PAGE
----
Friday, April 24, 2009

Pathologies: A Life in Essays by Susan Olding (a review)

Pathologies: A Life in Essays by Susan OldingI first discovered—and fell in love with—personal essays when I read Remembering the Bone House by Nancy Mairs years ago in university. I was awed by her courageous truth telling about her life, partly because I grew up in a household where such truth telling wasn’t exactly encouraged: we could talk about ideas in the abstract much more easily than feelings in the here and now. As a result, Mairs became something of an inspiration to me. Although I’ve since devoured all of her books (except her latest), until recently I hadn’t found any other women essayists who write so honestly and unapologetically about their lives*—that is, until I read Pathologies: A Life in Essays by Susan Olding.

“Pathology,” the first essay in this book, chronicles Olding’s difficult relationship with her pathologist father, an alcoholic given to mercurial moods. This essay is so raw and clear-eyed, and yet completely unself-pitying that it literally took my breath away.

Another of my favourites is “On Separation,” a tribute to Olding’s sister-in-law, Jennifer. Olding alternates between meditating on separation using the metaphor of separating eggs to make almond cake and recording Jennifer’s losing battle with breast cancer. Although this may sound like an odd juxtaposition, this essay is one of the most moving pieces in the book.

Olding also writes a series of essays about her infertility, her decision to adopt her Chinese daughter Maia and her struggles as the parent of an adopted child. Of these, my favourite is “Mama’s Voices,” a wrenching piece about parental absence, writing about one’s child and Lana Turner. It’s hard to explain the structure of this essay, which alternates between sections called “Play,” “Fast Forward,” “Stop,” “Rewind” and “Record”—and I’m finding it equally hard to put into words the admiration I feel for Olding for writing (and publishing) this piece. In it, she contemplates reading a piece about her daughter at a writer’s conference:
That piece is too long, too personal, too difficult to excerpt, too domestic, too dependent on all its parts for a true effect, I tell myself. What I mean is, that piece is too revealing, too raw. Or maybe it’s just too real. (p. 201)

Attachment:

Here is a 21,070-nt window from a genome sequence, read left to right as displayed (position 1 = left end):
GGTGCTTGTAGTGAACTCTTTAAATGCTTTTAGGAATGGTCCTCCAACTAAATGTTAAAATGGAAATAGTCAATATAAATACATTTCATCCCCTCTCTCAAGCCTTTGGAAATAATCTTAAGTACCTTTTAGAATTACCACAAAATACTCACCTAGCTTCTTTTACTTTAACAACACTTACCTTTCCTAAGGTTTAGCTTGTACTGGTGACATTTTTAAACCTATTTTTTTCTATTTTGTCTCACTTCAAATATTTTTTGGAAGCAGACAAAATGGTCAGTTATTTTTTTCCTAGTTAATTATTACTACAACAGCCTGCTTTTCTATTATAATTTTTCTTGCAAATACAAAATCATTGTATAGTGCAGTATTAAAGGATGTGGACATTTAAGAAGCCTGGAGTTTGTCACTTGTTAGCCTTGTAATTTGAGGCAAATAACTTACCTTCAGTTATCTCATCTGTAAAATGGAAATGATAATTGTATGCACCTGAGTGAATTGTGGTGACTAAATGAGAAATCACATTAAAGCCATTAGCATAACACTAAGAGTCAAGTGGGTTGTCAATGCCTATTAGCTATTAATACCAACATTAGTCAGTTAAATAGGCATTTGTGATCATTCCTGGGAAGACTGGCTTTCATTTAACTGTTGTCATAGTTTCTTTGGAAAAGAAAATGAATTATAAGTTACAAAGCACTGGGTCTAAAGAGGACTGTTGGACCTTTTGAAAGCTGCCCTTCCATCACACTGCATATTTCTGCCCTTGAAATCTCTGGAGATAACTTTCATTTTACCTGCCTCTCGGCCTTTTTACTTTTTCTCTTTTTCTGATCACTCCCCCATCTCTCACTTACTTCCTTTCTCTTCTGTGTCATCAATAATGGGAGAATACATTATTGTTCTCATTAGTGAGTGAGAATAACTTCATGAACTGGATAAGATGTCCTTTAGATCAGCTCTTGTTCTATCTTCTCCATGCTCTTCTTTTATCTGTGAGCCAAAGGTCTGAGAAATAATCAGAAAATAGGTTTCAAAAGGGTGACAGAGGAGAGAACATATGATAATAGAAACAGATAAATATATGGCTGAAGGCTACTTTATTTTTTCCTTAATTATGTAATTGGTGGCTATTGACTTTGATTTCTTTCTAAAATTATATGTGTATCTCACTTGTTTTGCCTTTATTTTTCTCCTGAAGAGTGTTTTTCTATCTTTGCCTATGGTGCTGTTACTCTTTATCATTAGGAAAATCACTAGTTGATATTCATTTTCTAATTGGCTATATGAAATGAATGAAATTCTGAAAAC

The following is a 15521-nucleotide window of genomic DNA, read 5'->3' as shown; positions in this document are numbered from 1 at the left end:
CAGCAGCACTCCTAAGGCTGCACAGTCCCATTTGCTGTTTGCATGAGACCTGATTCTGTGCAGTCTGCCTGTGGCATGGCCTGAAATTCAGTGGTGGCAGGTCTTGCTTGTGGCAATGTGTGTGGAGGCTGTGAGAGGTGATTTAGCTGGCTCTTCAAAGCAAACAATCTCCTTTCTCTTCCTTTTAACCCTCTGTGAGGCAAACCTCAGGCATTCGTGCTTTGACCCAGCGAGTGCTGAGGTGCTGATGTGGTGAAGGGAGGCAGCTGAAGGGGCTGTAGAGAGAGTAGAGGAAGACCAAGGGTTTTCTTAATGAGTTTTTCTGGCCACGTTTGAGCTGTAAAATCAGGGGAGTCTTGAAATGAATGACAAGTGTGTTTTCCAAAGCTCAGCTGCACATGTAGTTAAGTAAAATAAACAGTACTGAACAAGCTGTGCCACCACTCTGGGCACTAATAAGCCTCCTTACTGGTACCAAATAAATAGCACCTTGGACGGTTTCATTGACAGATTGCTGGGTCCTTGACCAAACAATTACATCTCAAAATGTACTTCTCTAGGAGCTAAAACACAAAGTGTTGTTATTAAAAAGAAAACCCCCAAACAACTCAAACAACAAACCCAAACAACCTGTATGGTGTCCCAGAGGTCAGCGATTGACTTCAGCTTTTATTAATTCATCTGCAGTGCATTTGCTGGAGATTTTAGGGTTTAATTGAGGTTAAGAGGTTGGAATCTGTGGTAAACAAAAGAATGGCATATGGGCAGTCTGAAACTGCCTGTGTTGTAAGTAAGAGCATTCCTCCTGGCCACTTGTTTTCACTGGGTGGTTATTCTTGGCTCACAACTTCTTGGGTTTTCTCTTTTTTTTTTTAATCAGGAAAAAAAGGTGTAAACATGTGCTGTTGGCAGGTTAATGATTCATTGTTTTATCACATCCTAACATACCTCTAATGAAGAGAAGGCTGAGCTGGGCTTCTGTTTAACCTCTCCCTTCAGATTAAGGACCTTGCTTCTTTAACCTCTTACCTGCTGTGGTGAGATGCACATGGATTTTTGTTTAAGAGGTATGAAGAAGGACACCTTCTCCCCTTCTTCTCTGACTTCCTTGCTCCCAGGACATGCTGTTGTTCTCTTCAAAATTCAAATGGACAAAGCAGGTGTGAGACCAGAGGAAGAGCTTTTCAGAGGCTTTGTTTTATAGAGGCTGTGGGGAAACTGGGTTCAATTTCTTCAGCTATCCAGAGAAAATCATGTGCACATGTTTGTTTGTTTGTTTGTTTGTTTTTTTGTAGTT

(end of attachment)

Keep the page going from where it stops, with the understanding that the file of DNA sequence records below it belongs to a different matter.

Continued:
When she does workshop the piece, her classmates and instructors urge her to shelve her project and not write further about her daughter. All I can say is, thank you, Susan, for not listening to them.

One of my (minor) criticisms of this book is that I felt Olding overused the device of interweaving two or more elements in her essays. (Sometimes these elements are different narrative threads; at other times, she uses definitions or fictional passages.) It works brilliantly in many essays including the three I’ve already mentioned, but feels choppy and distancing in “How to Be a Volunteer,” for example (although maybe I liked this essay least of all because parts of it are written in the second person). I also don’t like the inclusion of fictional passages in a non-fiction book. Although Olding says in her notes at the end of the book that she trusts these passages will be identifiable from their context, I wasn’t sure they were fictional until I read her note.

I am in awe of writers like Mairs and Olding who transform the dross of everyday life into the gold of art—an alchemy I still aspire to. I highly recommend this book and hope Olding is working on her next one!

To read other reviews of this book, visit these blogs:
Rob McClennan’s BlogThe Owl’s Nest Blog

You can also read a review of this book at Quill & Quire.

Interviews with the author: Rob McClennan’s BlogWriting. Life. (part I)Writing. Life. (part 2)

Thank you to Freehand Books for sending me this book to review.

This is the first book I review for the Essay Reading Challenge.

*I’m sure there are others out there—I just haven’t come across them yet.


  1. Good post! I have never read any books like this...the essays sound interesting. Thanks for the review!

  2. This sounds really interesting to me! I'm going to look into getting it! Thanks!

  3. Thanks so much for this thoughtful and enthusiastic review. I'm so glad you mentioned Nancy Mairs, as she was an inspiration for me as I worked on this book.

    Another inspiration was Vivian Gornick. Try her memoir, Fierce Attachments. She's also an accomplished essayist.

    Best wishes,


  4. Hey Avis,